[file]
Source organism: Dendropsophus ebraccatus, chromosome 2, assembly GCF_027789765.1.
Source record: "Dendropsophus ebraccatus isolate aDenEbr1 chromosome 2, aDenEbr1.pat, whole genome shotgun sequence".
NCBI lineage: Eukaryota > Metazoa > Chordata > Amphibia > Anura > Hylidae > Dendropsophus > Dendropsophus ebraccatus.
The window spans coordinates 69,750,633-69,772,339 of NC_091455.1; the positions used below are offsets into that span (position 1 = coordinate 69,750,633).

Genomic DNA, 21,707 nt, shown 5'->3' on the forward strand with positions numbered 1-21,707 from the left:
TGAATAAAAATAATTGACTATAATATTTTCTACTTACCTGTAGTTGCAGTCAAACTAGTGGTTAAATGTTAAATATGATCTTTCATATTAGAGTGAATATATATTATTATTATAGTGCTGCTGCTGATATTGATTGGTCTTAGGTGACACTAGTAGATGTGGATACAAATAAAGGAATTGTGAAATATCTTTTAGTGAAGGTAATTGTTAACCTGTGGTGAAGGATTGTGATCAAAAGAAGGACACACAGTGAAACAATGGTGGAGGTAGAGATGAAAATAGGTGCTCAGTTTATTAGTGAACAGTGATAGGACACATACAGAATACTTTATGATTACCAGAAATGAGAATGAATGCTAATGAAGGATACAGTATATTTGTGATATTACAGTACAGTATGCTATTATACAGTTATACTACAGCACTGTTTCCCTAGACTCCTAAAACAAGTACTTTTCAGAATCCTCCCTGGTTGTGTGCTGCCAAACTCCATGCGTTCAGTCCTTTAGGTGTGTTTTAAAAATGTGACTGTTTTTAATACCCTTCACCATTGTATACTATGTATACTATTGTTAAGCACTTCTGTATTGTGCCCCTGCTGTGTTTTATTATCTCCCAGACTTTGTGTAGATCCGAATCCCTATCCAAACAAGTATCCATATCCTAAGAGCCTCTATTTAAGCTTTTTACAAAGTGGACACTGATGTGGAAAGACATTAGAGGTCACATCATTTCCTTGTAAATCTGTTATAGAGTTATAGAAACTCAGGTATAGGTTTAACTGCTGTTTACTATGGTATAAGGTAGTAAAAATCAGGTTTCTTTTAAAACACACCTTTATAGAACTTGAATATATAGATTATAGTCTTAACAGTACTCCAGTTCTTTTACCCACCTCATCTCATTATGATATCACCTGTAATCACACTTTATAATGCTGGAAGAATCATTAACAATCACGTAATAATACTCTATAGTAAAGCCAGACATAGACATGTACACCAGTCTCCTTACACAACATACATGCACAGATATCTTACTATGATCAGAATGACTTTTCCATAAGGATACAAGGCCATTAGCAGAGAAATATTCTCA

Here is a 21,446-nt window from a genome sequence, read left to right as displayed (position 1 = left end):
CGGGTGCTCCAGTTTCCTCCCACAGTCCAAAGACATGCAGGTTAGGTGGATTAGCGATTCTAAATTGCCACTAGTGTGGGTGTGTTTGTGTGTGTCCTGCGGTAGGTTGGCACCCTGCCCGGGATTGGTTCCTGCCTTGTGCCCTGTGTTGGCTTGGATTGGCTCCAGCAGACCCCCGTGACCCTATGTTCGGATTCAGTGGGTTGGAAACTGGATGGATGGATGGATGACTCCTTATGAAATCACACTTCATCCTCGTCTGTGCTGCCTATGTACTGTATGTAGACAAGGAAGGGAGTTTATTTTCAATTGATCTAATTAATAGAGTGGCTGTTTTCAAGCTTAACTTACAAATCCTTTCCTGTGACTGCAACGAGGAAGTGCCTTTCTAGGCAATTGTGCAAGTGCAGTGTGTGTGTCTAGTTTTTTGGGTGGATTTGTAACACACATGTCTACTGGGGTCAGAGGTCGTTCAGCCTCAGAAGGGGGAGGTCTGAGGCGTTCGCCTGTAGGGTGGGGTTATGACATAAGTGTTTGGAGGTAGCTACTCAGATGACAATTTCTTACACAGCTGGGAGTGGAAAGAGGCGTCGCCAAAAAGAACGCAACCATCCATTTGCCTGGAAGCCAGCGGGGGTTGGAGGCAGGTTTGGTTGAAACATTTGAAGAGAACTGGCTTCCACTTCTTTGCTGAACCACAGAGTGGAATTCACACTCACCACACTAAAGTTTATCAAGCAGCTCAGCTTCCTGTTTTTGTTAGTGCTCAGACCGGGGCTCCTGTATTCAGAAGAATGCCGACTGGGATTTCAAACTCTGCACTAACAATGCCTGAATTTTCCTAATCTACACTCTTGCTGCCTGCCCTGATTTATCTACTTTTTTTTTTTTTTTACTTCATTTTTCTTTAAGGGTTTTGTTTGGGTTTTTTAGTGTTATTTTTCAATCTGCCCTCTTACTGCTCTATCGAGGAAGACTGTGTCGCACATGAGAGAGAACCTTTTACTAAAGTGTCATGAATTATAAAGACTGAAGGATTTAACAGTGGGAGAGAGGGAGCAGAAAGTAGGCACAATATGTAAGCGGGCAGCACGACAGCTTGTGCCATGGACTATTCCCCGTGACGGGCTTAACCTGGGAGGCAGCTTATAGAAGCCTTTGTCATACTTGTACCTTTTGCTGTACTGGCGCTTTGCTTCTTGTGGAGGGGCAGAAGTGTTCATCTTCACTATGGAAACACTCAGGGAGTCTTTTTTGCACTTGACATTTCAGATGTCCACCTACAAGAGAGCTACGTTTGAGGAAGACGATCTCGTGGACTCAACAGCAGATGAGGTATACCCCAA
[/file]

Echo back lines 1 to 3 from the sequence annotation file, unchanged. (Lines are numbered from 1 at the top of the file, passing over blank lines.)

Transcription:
Source organism: Dendropsophus ebraccatus, chromosome 2, assembly GCF_027789765.1.
Source record: "Dendropsophus ebraccatus isolate aDenEbr1 chromosome 2, aDenEbr1.pat, whole genome shotgun sequence".
NCBI lineage: Eukaryota > Metazoa > Chordata > Amphibia > Anura > Hylidae > Dendropsophus > Dendropsophus ebraccatus.